On Monday, winds remained calm and thunderstorms stayed off-shore, allowing teams to proceed with another launch attempt after the faulty IMU was replaced and re-testing of the new unit was performed.
Sentinel-1B had been powered up early in the day and teams at the European Space Operations Center began watching over telemetry from the spacecraft while also checking data links with the various ground stations needed for the first days of the mission. At the ELS launch site, teams initiated Soyuz countdown operations at L-8 hours, installing batteries on the booster, completing final checks, closing out ground systems and preparing for propellant loading.
With a good weather outlook, Soyuz was cleared for fueling which started at L-4 hours and 20 minutes with the setup of Liquid Oxygen systems before the -183°C oxidizer started flowing into the vehicle’s tanks. Kerosene loading started later on and the boosters and Core Stage of the 46-meter tall launcher also received Nitrogen to serve as tank pressurant gas in flight. The fueling sequence, taking around two and a half hours to complete, was by the book and left Soyuz fully-loaded with over 274 metric tons of propellant.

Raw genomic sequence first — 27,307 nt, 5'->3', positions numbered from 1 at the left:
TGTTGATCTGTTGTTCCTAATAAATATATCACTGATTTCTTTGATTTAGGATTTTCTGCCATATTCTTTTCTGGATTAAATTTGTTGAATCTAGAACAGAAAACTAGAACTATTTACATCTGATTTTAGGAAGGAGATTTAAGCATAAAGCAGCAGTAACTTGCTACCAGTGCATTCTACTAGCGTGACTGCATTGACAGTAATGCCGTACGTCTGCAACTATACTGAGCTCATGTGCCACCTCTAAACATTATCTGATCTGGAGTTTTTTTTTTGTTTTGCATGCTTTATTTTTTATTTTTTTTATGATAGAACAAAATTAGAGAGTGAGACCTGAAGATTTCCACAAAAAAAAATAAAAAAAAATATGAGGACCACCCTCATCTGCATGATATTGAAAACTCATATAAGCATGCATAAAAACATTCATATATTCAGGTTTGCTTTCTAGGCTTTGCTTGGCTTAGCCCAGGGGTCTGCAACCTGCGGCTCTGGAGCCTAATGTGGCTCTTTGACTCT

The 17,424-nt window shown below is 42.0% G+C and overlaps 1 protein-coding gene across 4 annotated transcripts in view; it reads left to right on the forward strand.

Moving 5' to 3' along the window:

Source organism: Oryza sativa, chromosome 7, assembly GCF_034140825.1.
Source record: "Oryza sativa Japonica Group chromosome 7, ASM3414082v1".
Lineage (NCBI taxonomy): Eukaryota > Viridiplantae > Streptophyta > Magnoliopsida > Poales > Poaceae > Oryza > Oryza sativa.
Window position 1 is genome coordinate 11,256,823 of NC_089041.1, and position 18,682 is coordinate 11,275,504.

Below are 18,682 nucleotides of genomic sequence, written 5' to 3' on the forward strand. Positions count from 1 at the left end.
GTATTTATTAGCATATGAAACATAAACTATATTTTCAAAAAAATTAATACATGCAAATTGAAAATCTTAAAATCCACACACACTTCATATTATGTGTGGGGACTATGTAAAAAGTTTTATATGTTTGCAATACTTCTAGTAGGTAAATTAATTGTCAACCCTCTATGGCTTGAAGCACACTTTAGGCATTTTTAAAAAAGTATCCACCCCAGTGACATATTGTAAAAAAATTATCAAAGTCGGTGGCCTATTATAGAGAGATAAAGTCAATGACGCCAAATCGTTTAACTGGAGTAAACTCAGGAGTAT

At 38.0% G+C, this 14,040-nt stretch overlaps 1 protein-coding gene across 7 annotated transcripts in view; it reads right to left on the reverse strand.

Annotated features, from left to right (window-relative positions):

Heading into the final phase of the countdown, Soyuz underwent a second round of checkouts and received its flight software while being revealed atop its pad with the large Mobile Service Gantry retracting to a safe distance for liftoff. Status Panels remained green as clocks continued to tick down and Soyuz was readied for the Automated Countdown Sequence. Sentinel-1B was switched to battery power at L-10 minutes and final checks of all stations showed everything was in readiness for liftoff.
Soyuz pushed into its Automated Countdown Sequence six minutes prior to liftoff to undergo the last critical reconfigurations for launch as computers were handed control of the countdown. The Fregat Upper Stage was switched to battery power and Soyuz purged its booster and core stage engines with nitrogen to remove any combustible substances and ensure a controlled ignition.